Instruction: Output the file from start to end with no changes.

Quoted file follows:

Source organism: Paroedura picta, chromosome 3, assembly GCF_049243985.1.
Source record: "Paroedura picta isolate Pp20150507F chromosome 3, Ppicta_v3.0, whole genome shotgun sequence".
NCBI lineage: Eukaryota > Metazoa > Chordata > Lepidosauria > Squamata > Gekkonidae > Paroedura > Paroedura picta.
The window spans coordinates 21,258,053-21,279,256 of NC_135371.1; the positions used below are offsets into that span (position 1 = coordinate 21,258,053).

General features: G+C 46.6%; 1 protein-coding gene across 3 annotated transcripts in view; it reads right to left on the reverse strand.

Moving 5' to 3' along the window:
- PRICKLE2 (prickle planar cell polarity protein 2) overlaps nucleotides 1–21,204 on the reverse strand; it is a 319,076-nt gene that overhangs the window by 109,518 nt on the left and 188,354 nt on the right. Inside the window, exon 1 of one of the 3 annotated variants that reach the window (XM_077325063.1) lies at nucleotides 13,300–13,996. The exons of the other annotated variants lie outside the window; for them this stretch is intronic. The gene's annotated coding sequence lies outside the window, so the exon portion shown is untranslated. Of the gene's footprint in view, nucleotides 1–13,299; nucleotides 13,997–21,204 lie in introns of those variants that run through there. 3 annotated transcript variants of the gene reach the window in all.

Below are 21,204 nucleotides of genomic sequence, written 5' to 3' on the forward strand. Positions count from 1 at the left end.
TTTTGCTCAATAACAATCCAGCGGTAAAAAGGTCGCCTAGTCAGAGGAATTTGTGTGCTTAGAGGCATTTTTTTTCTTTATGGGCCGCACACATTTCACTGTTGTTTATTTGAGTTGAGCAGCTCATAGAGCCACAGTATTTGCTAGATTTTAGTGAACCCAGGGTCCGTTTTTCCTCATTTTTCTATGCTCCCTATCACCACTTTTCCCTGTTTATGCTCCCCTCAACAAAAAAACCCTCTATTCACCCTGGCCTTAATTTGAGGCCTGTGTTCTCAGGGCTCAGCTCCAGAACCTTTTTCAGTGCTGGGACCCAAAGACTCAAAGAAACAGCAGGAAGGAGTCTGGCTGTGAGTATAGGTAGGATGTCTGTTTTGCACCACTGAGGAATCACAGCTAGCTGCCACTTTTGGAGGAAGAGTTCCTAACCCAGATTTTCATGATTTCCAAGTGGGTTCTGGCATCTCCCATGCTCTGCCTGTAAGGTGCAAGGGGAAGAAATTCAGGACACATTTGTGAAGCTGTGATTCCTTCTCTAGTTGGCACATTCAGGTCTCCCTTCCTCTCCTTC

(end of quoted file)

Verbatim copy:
Source organism: Paroedura picta, chromosome 3, assembly GCF_049243985.1.
Source record: "Paroedura picta isolate Pp20150507F chromosome 3, Ppicta_v3.0, whole genome shotgun sequence".
NCBI lineage: Eukaryota > Metazoa > Chordata > Lepidosauria > Squamata > Gekkonidae > Paroedura > Paroedura picta.
The window spans coordinates 21,258,053-21,279,256 of NC_135371.1; the positions used below are offsets into that span (position 1 = coordinate 21,258,053).

General features: G+C 46.6%; 1 protein-coding gene across 3 annotated transcripts in view; it reads right to left on the reverse strand.

Moving 5' to 3' along the window:
- PRICKLE2 (prickle planar cell polarity protein 2) overlaps nucleotides 1–21,204 on the reverse strand; it is a 319,076-nt gene that overhangs the window by 109,518 nt on the left and 188,354 nt on the right. Inside the window, exon 1 of one of the 3 annotated variants that reach the window (XM_077325063.1) lies at nucleotides 13,300–13,996. The exons of the other annotated variants lie outside the window; for them this stretch is intronic. The gene's annotated coding sequence lies outside the window, so the exon portion shown is untranslated. Of the gene's footprint in view, nucleotides 1–13,299; nucleotides 13,997–21,204 lie in introns of those variants that run through there. 3 annotated transcript variants of the gene reach the window in all.

Below are 21,204 nucleotides of genomic sequence, written 5' to 3' on the forward strand. Positions count from 1 at the left end.
TTTTGCTCAATAACAATCCAGCGGTAAAAAGGTCGCCTAGTCAGAGGAATTTGTGTGCTTAGAGGCATTTTTTTTCTTTATGGGCCGCACACATTTCACTGTTGTTTATTTGAGTTGAGCAGCTCATAGAGCCACAGTATTTGCTAGATTTTAGTGAACCCAGGGTCCGTTTTTCCTCATTTTTCTATGCTCCCTATCACCACTTTTCCCTGTTTATGCTCCCCTCAACAAAAAAACCCTCTATTCACCCTGGCCTTAATTTGAGGCCTGTGTTCTCAGGGCTCAGCTCCAGAACCTTTTTCAGTGCTGGGACCCAAAGACTCAAAGAAACAGCAGGAAGGAGTCTGGCTGTGAGTATAGGTAGGATGTCTGTTTTGCACCACTGAGGAATCACAGCTAGCTGCCACTTTTGGAGGAAGAGTTCCTAACCCAGATTTTCATGATTTCCAAGTGGGTTCTGGCATCTCCCATGCTCTGCCTGTAAGGTGCAAGGGGAAGAAATTCAGGACACATTTGTGAAGCTGTGATTCCTTCTCTAGTTGGCACATTCAGGTCTCCCTTCCTCTCCTTC